CME annual meeting disrupted by chanting activists
CHICAGO (Reuters) - CME Group (CME.O) ejected about 50 activist shareholders from a raucous annual meeting on Wednesday after they shouted for the exchange operator to pay its "fair share" of taxes.
"Pay your fair share! Pay your fair share!" demonstrators chanted as they were escorted out of the meeting room by CME security guards.
Several Chicago police took the group outside, where they were joined by several hundred who had convened at CME's headquarters. Their chants could be heard as CME Executive Chairman and President Terrence Duffy resumed the meeting.
"There is a perception that we got a tax break," Duffy said at the outset of the meeting. "This is not true."
He said the company had been taxed unfairly as if all its business was conducted in Illinois, when much of it is conducted electronically from elsewhere.
CME shareholders, many of whom are traders on CME's exchanges, are traditionally vocal at their annual meetings, and that tradition continued in an orderly fashion after the activists had left.
Several asked pointed questions about brokerage firm MF Global MFGLQ.PK, whose failure on October 31 rocked the futures industry and hurt volume at CME. Duffy repeatedly defended CME staff's actions, saying they did everything they could to keep customers' money safe.
Former MF Global clients are still missing an estimated $1.6 billion that was missing from accounts when the brokerage collapsed.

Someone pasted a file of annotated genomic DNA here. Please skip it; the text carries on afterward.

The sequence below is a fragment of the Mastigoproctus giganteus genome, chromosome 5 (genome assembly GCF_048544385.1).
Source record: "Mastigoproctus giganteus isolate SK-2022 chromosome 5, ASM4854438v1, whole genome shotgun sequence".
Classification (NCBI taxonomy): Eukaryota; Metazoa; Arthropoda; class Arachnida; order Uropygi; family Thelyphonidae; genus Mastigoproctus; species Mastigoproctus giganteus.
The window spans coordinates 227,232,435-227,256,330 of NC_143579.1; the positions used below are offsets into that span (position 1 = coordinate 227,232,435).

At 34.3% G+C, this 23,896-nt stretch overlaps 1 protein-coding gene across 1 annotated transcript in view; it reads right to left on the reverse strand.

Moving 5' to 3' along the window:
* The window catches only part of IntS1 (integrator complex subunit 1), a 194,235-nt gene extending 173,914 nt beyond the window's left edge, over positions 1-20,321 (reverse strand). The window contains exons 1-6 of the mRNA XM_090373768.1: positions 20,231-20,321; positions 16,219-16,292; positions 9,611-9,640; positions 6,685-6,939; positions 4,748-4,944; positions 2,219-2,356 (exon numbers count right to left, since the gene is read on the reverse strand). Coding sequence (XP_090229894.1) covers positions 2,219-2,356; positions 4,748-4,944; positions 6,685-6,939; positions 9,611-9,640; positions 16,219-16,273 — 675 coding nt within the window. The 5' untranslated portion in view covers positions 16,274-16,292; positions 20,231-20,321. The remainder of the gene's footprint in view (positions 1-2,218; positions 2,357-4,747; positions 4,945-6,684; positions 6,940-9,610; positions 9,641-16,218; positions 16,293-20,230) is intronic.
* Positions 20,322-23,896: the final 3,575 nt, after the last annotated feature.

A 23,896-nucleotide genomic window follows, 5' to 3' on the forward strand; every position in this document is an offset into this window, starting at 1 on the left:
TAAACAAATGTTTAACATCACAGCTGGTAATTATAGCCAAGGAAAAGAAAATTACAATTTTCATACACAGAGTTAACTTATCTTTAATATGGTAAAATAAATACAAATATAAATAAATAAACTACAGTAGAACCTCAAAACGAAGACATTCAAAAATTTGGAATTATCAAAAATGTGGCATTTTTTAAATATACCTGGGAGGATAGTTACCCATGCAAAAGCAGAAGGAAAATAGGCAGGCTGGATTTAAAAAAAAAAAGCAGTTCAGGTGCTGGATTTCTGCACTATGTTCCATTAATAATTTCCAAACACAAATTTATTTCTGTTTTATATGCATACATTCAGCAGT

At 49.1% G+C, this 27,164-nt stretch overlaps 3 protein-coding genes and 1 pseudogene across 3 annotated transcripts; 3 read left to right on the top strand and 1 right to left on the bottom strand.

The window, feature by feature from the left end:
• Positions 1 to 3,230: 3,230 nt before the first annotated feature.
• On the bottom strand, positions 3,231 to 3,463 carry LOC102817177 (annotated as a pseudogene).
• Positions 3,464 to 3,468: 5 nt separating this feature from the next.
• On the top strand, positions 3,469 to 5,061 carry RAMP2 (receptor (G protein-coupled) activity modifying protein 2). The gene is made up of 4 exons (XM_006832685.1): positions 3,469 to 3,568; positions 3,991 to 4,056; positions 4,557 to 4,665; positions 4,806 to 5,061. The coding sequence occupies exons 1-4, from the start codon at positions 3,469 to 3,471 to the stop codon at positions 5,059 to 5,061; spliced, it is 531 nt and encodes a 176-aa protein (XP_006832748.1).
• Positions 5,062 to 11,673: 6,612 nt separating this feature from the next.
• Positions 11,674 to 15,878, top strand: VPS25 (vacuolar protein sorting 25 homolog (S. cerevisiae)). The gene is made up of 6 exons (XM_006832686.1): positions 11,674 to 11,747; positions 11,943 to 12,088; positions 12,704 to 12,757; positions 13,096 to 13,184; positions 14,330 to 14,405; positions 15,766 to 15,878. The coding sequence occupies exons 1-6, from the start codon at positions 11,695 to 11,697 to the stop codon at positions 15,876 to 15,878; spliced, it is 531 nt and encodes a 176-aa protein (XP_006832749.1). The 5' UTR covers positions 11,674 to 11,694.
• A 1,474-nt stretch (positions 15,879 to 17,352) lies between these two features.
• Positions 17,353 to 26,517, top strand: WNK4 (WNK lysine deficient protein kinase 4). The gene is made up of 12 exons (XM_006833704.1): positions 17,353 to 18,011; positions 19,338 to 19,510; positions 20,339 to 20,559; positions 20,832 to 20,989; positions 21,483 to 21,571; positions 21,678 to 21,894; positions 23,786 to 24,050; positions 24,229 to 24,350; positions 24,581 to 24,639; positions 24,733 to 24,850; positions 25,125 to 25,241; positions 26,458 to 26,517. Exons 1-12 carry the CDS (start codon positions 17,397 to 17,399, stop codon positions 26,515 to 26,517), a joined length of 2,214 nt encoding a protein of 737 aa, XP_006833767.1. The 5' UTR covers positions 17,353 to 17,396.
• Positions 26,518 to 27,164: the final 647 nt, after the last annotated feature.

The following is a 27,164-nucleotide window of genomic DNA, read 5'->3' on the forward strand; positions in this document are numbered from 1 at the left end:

Shareholders complained about a drop in CME's share price and one blamed a recent decline on CME's failed bid for the London Metal Exchange. CME pulled out of the bidding earlier this week.
CME's stock has gained nearly 3 percent so far this year, but is still down about 9 percent since MF Global filed for bankruptcy.
Duffy declined to comment on the LME, but blamed the share price decline on what he said was a misperception that a new designation of CME as a "systemically important" institution would force the company to come up with new capital to guard against failures of its top customers.
A U.S. risk council on Tuesday put CME on its list of systemically important financial institutions, and Duffy said the move was expected and CME was prepared.
The demonstrators who disrupted the meeting were protesting a move last year by the Illinois legislature to cut about $85 million from CME's annual tax bill by 2014 after the massive exchange operator threatened to move out of state.
The Rev. Jason Coulter of Ravenswood United Church of Christ in Chicago told CME executives to return the money "to people who so desperately need it" in Illinois. Illinois legislators are facing a May 31 deadline to craft a deal to plug the state's chronic budget deficit.
Earlier on Wednesday, Chicago police arrested 15 people protesting the tax breaks outside CME's Chicago Board of Trade building.
Inspired by the Occupy Wall Street movement, demonstrators have been targeting corporate shareholder meetings this spring to keep a spotlight on concerns about economic disparity in the United States.
More than 500 demonstrators engulfed Wells Fargo & Co's (WFC.N) meeting site in April to express anger over home foreclosures, resulting in 24 arrests.